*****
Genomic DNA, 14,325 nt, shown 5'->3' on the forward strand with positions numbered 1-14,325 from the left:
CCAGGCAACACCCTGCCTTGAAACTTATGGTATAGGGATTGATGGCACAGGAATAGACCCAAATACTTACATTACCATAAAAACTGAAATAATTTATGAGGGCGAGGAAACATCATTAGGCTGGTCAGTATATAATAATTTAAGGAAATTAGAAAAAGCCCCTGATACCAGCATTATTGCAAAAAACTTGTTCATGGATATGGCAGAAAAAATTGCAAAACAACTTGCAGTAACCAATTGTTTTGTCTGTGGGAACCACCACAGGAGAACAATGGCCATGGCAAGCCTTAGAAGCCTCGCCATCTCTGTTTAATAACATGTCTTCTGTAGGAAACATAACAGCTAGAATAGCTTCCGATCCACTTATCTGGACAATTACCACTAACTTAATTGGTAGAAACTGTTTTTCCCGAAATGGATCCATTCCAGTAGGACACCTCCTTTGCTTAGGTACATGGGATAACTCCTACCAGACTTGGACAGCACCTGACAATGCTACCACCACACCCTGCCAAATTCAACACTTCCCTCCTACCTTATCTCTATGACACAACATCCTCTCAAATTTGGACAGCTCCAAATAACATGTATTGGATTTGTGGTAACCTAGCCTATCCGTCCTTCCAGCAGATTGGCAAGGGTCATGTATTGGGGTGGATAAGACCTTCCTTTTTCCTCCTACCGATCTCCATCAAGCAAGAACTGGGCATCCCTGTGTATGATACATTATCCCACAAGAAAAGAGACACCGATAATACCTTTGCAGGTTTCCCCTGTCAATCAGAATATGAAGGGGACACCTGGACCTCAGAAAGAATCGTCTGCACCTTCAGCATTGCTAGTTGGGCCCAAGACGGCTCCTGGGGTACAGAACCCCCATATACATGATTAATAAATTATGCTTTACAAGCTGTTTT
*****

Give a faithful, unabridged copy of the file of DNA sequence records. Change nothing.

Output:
Genomic DNA, 14,325 nt, shown 5'->3' on the forward strand with positions numbered 1-14,325 from the left:
CCAGGCAACACCCTGCCTTGAAACTTATGGTATAGGGATTGATGGCACAGGAATAGACCCAAATACTTACATTACCATAAAAACTGAAATAATTTATGAGGGCGAGGAAACATCATTAGGCTGGTCAGTATATAATAATTTAAGGAAATTAGAAAAAGCCCCTGATACCAGCATTATTGCAAAAAACTTGTTCATGGATATGGCAGAAAAAATTGCAAAACAACTTGCAGTAACCAATTGTTTTGTCTGTGGGAACCACCACAGGAGAACAATGGCCATGGCAAGCCTTAGAAGCCTCGCCATCTCTGTTTAATAACATGTCTTCTGTAGGAAACATAACAGCTAGAATAGCTTCCGATCCACTTATCTGGACAATTACCACTAACTTAATTGGTAGAAACTGTTTTTCCCGAAATGGATCCATTCCAGTAGGACACCTCCTTTGCTTAGGTACATGGGATAACTCCTACCAGACTTGGACAGCACCTGACAATGCTACCACCACACCCTGCCAAATTCAACACTTCCCTCCTACCTTATCTCTATGACACAACATCCTCTCAAATTTGGACAGCTCCAAATAACATGTATTGGATTTGTGGTAACCTAGCCTATCCGTCCTTCCAGCAGATTGGCAAGGGTCATGTATTGGGGTGGATAAGACCTTCCTTTTTCCTCCTACCGATCTCCATCAAGCAAGAACTGGGCATCCCTGTGTATGATACATTATCCCACAAGAAAAGAGACACCGATAATACCTTTGCAGGTTTCCCCTGTCAATCAGAATATGAAGGGGACACCTGGACCTCAGAAAGAATCGTCTGCACCTTCAGCATTGCTAGTTGGGCCCAAGACGGCTCCTGGGGTACAGAACCCCCATATACATGATTAATAAATTATGCTTTACAAGCTGTTTT